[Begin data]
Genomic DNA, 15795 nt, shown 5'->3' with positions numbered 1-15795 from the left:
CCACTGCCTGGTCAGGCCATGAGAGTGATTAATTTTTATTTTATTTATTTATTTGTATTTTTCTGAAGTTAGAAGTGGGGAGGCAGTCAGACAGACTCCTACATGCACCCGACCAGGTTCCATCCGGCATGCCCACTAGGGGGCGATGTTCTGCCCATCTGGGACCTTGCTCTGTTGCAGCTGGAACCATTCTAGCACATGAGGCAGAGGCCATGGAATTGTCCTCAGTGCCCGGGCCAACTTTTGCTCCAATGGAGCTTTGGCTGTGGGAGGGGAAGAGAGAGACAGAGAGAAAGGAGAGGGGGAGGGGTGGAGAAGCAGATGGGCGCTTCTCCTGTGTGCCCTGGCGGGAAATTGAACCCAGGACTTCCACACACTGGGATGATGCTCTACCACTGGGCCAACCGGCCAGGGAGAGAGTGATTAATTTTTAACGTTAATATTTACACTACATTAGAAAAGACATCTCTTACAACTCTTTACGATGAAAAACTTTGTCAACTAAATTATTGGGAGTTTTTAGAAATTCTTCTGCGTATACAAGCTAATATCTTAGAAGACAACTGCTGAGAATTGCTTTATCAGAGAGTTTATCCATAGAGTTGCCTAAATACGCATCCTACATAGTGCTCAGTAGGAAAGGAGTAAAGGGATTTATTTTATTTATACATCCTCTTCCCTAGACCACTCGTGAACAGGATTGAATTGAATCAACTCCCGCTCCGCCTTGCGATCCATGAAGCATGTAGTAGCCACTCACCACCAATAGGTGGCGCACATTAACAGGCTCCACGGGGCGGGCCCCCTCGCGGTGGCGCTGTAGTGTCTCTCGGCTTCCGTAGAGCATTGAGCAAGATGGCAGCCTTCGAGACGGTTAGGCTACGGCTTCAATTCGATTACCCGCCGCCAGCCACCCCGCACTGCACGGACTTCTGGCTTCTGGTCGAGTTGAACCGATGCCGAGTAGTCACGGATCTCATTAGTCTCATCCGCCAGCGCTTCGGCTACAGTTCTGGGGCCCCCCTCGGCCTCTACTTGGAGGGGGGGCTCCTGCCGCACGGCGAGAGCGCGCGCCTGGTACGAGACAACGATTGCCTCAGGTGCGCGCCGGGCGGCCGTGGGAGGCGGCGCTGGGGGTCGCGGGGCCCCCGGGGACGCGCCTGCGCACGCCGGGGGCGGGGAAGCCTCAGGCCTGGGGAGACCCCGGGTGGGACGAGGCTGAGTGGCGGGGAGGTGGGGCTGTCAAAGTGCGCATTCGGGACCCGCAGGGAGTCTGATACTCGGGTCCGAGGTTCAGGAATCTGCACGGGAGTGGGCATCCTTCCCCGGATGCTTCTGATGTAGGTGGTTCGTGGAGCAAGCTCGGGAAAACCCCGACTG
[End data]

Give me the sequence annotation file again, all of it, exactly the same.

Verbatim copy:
Genomic DNA, 15795 nt, shown 5'->3' with positions numbered 1-15795 from the left:
CCACTGCCTGGTCAGGCCATGAGAGTGATTAATTTTTATTTTATTTATTTATTTGTATTTTTCTGAAGTTAGAAGTGGGGAGGCAGTCAGACAGACTCCTACATGCACCCGACCAGGTTCCATCCGGCATGCCCACTAGGGGGCGATGTTCTGCCCATCTGGGACCTTGCTCTGTTGCAGCTGGAACCATTCTAGCACATGAGGCAGAGGCCATGGAATTGTCCTCAGTGCCCGGGCCAACTTTTGCTCCAATGGAGCTTTGGCTGTGGGAGGGGAAGAGAGAGACAGAGAGAAAGGAGAGGGGGAGGGGTGGAGAAGCAGATGGGCGCTTCTCCTGTGTGCCCTGGCGGGAAATTGAACCCAGGACTTCCACACACTGGGATGATGCTCTACCACTGGGCCAACCGGCCAGGGAGAGAGTGATTAATTTTTAACGTTAATATTTACACTACATTAGAAAAGACATCTCTTACAACTCTTTACGATGAAAAACTTTGTCAACTAAATTATTGGGAGTTTTTAGAAATTCTTCTGCGTATACAAGCTAATATCTTAGAAGACAACTGCTGAGAATTGCTTTATCAGAGAGTTTATCCATAGAGTTGCCTAAATACGCATCCTACATAGTGCTCAGTAGGAAAGGAGTAAAGGGATTTATTTTATTTATACATCCTCTTCCCTAGACCACTCGTGAACAGGATTGAATTGAATCAACTCCCGCTCCGCCTTGCGATCCATGAAGCATGTAGTAGCCACTCACCACCAATAGGTGGCGCACATTAACAGGCTCCACGGGGCGGGCCCCCTCGCGGTGGCGCTGTAGTGTCTCTCGGCTTCCGTAGAGCATTGAGCAAGATGGCAGCCTTCGAGACGGTTAGGCTACGGCTTCAATTCGATTACCCGCCGCCAGCCACCCCGCACTGCACGGACTTCTGGCTTCTGGTCGAGTTGAACCGATGCCGAGTAGTCACGGATCTCATTAGTCTCATCCGCCAGCGCTTCGGCTACAGTTCTGGGGCCCCCCTCGGCCTCTACTTGGAGGGGGGGCTCCTGCCGCACGGCGAGAGCGCGCGCCTGGTACGAGACAACGATTGCCTCAGGTGCGCGCCGGGCGGCCGTGGGAGGCGGCGCTGGGGGTCGCGGGGCCCCCGGGGACGCGCCTGCGCACGCCGGGGGCGGGGAAGCCTCAGGCCTGGGGAGACCCCGGGTGGGACGAGGCTGAGTGGCGGGGAGGTGGGGCTGTCAAAGTGCGCATTCGGGACCCGCAGGGAGTCTGATACTCGGGTCCGAGGTTCAGGAATCTGCACGGGAGTGGGCATCCTTCCCCGGATGCTTCTGATGTAGGTGGTTCGTGGAGCAAGCTCGGGAAAACCCCGACTG